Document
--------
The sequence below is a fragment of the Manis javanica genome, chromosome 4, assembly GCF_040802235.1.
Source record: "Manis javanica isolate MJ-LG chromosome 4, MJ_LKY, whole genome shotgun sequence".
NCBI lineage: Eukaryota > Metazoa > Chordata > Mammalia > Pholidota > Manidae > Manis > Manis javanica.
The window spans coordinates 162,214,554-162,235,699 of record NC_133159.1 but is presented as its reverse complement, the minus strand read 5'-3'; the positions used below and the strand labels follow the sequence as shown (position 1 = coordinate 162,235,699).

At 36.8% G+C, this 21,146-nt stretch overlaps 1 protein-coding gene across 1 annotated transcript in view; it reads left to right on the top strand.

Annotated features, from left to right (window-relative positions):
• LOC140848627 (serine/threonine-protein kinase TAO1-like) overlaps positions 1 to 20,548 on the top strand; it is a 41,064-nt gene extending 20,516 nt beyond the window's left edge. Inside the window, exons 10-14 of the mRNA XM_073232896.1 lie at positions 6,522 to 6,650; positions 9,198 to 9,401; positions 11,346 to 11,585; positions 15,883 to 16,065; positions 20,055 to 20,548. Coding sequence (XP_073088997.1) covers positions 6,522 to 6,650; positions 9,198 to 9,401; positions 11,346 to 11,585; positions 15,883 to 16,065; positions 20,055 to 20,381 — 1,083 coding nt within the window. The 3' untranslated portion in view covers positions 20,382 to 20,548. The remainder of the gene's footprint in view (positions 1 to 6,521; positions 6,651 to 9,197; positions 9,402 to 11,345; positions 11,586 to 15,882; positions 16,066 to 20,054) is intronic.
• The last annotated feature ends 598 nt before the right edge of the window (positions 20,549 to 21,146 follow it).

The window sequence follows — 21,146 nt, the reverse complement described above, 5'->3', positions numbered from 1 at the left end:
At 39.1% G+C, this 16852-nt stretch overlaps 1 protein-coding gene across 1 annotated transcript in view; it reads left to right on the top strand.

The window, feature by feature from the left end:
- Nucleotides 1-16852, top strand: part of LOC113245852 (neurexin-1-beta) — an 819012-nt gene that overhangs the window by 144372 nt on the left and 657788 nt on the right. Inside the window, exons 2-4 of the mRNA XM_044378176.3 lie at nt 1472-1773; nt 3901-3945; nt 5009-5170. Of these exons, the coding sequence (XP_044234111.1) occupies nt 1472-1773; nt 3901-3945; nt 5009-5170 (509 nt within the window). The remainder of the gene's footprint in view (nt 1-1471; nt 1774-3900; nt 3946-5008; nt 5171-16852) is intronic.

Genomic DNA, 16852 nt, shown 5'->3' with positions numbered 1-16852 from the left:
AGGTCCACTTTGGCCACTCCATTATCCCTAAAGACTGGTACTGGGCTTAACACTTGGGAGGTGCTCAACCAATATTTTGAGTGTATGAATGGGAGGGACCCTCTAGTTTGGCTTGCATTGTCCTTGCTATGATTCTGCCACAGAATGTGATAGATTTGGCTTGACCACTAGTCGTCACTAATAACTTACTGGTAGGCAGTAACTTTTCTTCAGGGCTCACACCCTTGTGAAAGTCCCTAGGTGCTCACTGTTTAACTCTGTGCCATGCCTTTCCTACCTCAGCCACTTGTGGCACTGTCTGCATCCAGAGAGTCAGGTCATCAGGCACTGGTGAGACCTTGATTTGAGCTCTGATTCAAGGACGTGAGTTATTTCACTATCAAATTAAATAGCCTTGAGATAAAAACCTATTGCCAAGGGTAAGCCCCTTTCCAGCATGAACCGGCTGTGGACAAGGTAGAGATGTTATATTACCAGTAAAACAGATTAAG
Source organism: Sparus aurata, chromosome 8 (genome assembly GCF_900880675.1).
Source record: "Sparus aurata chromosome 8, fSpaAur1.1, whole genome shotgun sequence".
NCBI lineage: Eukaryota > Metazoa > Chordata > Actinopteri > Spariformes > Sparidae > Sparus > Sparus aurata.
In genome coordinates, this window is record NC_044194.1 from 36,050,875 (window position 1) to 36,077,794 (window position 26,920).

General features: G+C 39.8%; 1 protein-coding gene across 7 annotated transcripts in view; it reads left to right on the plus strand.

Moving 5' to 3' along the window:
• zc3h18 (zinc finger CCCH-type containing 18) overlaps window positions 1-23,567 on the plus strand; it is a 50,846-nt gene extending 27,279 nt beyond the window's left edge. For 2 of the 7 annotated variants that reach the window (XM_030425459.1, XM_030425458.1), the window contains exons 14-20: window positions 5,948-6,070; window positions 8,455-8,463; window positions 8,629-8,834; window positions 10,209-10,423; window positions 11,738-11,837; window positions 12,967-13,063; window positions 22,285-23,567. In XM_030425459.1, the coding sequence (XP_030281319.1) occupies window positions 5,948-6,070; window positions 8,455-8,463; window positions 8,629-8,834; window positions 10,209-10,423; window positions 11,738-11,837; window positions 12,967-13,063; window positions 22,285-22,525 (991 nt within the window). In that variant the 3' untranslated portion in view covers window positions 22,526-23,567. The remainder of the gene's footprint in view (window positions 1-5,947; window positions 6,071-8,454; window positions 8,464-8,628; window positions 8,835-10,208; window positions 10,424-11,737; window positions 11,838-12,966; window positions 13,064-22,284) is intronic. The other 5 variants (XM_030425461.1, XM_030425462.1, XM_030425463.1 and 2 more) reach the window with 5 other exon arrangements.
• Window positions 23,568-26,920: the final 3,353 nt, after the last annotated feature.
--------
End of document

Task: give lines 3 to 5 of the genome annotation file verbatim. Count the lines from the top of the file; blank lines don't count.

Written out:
NCBI lineage: Eukaryota > Metazoa > Chordata > Mammalia > Pholidota > Manidae > Manis > Manis javanica.
The window spans coordinates 162,214,554-162,235,699 of record NC_133159.1 but is presented as its reverse complement, the minus strand read 5'-3'; the positions used below and the strand labels follow the sequence as shown (position 1 = coordinate 162,235,699).

At 36.8% G+C, this 21,146-nt stretch overlaps 1 protein-coding gene across 1 annotated transcript in view; it reads left to right on the top strand.